'Oh, sorry Father' he said. And then he corrected himself. 'I punched her .
(and he said it very slowly and deliberately) . in the head'. If I'd had my wits about me that night I would have said something clever like 'I don't think the Lord really gives a fuck about your language brother, but I think He does care about your wife.' As it was, I didn't say anything. I think I responded with a feeble smile. At the time, I just couldn't work out how this guy had ever got it into his head that, as a priest, I would be more concerned about the fact that he swore than I would be about the fact that he beat his wife? Nowadays I take that sort of perception for granted.
I think it's the church that has to bear the responsibility for the communication breakdown. So much of the church nowadays reeks of a sort of insipid middle-class moralism that really does care more about smoking and swearing than it does about domestic violence or world hunger. I don't think the Lord Jesus or St Paul ever intended to spawn any of these Christianized golf clubs that call themselves churches. Personally, I suspect that Jesus and the apostles would feel more at home in the average boxing gym today than they would in the average church. Of course they wouldn't like the threats and the violence, but they would love the honesty. Fighters are very honest people.
One guy, again from the Mundine gym, summed it up for me. 'Around here nobody stabs anybody in the back', he said to me. Then he pointed to his heart and added emphatically: 'You stab here!' That's why I have so much respect for the fight culture. I know I can trust fighters. I know they won't stuff me round - smiling to my face but stabbing me in the back when I turn around. I wish the same could be said for all church people.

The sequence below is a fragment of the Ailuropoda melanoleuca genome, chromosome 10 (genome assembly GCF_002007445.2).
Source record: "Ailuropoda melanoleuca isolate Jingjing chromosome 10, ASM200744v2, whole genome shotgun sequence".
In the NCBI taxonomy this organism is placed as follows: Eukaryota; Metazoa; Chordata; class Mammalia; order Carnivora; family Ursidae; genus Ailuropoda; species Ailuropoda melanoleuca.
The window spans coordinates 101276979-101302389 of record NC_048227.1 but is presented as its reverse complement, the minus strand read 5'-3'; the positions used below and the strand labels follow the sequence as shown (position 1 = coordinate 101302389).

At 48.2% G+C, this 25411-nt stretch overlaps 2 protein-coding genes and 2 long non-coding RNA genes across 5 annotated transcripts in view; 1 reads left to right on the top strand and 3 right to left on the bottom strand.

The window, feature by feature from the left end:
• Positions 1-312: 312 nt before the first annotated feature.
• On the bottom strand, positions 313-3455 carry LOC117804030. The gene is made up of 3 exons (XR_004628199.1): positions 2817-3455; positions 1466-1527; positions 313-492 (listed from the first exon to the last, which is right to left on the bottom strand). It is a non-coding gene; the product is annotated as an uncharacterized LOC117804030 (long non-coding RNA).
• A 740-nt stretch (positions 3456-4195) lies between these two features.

St Paul was a fighter. 'I do not fight like a man beating the air' he says. They had the ancient Pankration fighting in his day - a vicious form of no rules combat that was concluding event in the original Olympics. Those guys certainly didn't 'beat the air'.
When Ulysses came home from the Trojan War, legend has it that his own mother didn't recognise him. According to my friend and former trainer Kon, legend has it that when the Pankration champion came home from the Olympic Games, his own dog couldn't recognise him! Those guys knew what real fighting is about. St Paul would have made one tough bugger as a fighter. What I wouldn't give to be able to jump into the old Pankration ring with him to go a couple of rounds! You'd never knock him down though. I suspect most of the apostles would have been like that - warm big-hearted men, but as hard as nails in the ring.
I have a secret hope that when I get to heaven I'll be able to take on some of those boys and try my luck. I guess it's not everyone's idea of heaven, but it is mine.
Rev. David B. Smith (the 'Fighting Father') Parish priest, community worker,martial arts master, pro boxer, author, father of three. Get a free preview of Dave's book,Sex, the Ring & the Eucharist when you subscribe to his newsletter at www.fatherdave.org